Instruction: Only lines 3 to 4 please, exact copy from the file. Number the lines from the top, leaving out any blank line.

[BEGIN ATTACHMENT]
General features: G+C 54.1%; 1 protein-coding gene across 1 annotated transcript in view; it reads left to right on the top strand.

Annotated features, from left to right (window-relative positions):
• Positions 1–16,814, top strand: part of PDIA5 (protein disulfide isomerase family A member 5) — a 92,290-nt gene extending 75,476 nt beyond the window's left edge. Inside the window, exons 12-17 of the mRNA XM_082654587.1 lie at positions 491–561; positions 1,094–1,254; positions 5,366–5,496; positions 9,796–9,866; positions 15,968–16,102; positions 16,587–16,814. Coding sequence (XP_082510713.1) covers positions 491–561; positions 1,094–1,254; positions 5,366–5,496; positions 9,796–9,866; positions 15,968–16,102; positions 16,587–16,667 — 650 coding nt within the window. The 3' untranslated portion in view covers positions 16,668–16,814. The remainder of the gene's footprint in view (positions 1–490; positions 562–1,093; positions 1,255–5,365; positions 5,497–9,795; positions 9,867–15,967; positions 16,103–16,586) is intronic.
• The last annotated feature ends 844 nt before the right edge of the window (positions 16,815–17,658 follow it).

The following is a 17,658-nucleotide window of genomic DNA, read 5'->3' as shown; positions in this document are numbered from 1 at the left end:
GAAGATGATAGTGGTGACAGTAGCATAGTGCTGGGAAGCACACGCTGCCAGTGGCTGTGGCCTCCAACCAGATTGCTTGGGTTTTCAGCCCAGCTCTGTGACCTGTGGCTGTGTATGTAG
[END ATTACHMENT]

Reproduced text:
• Positions 1–16,814, top strand: part of PDIA5 (protein disulfide isomerase family A member 5) — a 92,290-nt gene extending 75,476 nt beyond the window's left edge. Inside the window, exons 12-17 of the mRNA XM_082654587.1 lie at positions 491–561; positions 1,094–1,254; positions 5,366–5,496; positions 9,796–9,866; positions 15,968–16,102; positions 16,587–16,814. Coding sequence (XP_082510713.1) covers positions 491–561; positions 1,094–1,254; positions 5,366–5,496; positions 9,796–9,866; positions 15,968–16,102; positions 16,587–16,667 — 650 coding nt within the window. The 3' untranslated portion in view covers positions 16,668–16,814. The remainder of the gene's footprint in view (positions 1–490; positions 562–1,093; positions 1,255–5,365; positions 5,497–9,795; positions 9,867–15,967; positions 16,103–16,586) is intronic.
• The last annotated feature ends 844 nt before the right edge of the window (positions 16,815–17,658 follow it).